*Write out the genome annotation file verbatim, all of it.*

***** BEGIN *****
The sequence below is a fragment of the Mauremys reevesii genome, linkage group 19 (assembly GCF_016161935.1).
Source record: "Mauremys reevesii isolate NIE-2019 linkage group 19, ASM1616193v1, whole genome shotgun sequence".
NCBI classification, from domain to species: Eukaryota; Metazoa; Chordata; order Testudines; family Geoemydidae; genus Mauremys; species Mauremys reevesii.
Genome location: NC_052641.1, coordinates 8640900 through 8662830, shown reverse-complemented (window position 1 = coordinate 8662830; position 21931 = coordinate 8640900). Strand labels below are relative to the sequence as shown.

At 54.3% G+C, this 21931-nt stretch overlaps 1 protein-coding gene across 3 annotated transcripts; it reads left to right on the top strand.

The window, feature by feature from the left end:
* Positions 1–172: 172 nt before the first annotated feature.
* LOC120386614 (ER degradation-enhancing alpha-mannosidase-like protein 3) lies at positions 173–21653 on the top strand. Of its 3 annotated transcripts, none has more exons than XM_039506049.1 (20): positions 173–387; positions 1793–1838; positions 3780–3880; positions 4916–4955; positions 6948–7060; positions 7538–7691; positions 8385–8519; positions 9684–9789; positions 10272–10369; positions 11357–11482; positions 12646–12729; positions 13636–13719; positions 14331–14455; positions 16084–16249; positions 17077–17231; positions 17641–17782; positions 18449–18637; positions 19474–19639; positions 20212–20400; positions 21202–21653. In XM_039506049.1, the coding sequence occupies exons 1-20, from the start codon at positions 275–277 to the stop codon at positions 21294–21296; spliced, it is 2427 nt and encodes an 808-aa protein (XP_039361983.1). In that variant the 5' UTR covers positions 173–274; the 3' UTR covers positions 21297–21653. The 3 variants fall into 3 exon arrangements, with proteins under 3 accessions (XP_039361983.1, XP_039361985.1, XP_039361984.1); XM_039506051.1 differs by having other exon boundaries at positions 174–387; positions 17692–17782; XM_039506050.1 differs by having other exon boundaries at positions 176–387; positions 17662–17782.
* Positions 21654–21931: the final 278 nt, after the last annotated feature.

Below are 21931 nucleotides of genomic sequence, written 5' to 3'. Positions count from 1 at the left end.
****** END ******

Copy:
The sequence below is a fragment of the Mauremys reevesii genome, linkage group 19 (assembly GCF_016161935.1).
Source record: "Mauremys reevesii isolate NIE-2019 linkage group 19, ASM1616193v1, whole genome shotgun sequence".
NCBI classification, from domain to species: Eukaryota; Metazoa; Chordata; order Testudines; family Geoemydidae; genus Mauremys; species Mauremys reevesii.
Genome location: NC_052641.1, coordinates 8640900 through 8662830, shown reverse-complemented (window position 1 = coordinate 8662830; position 21931 = coordinate 8640900). Strand labels below are relative to the sequence as shown.

At 54.3% G+C, this 21931-nt stretch overlaps 1 protein-coding gene across 3 annotated transcripts; it reads left to right on the top strand.

The window, feature by feature from the left end:
* Positions 1–172: 172 nt before the first annotated feature.
* LOC120386614 (ER degradation-enhancing alpha-mannosidase-like protein 3) lies at positions 173–21653 on the top strand. Of its 3 annotated transcripts, none has more exons than XM_039506049.1 (20): positions 173–387; positions 1793–1838; positions 3780–3880; positions 4916–4955; positions 6948–7060; positions 7538–7691; positions 8385–8519; positions 9684–9789; positions 10272–10369; positions 11357–11482; positions 12646–12729; positions 13636–13719; positions 14331–14455; positions 16084–16249; positions 17077–17231; positions 17641–17782; positions 18449–18637; positions 19474–19639; positions 20212–20400; positions 21202–21653. In XM_039506049.1, the coding sequence occupies exons 1-20, from the start codon at positions 275–277 to the stop codon at positions 21294–21296; spliced, it is 2427 nt and encodes an 808-aa protein (XP_039361983.1). In that variant the 5' UTR covers positions 173–274; the 3' UTR covers positions 21297–21653. The 3 variants fall into 3 exon arrangements, with proteins under 3 accessions (XP_039361983.1, XP_039361985.1, XP_039361984.1); XM_039506051.1 differs by having other exon boundaries at positions 174–387; positions 17692–17782; XM_039506050.1 differs by having other exon boundaries at positions 176–387; positions 17662–17782.
* Positions 21654–21931: the final 278 nt, after the last annotated feature.

Below are 21931 nucleotides of genomic sequence, written 5' to 3'. Positions count from 1 at the left end.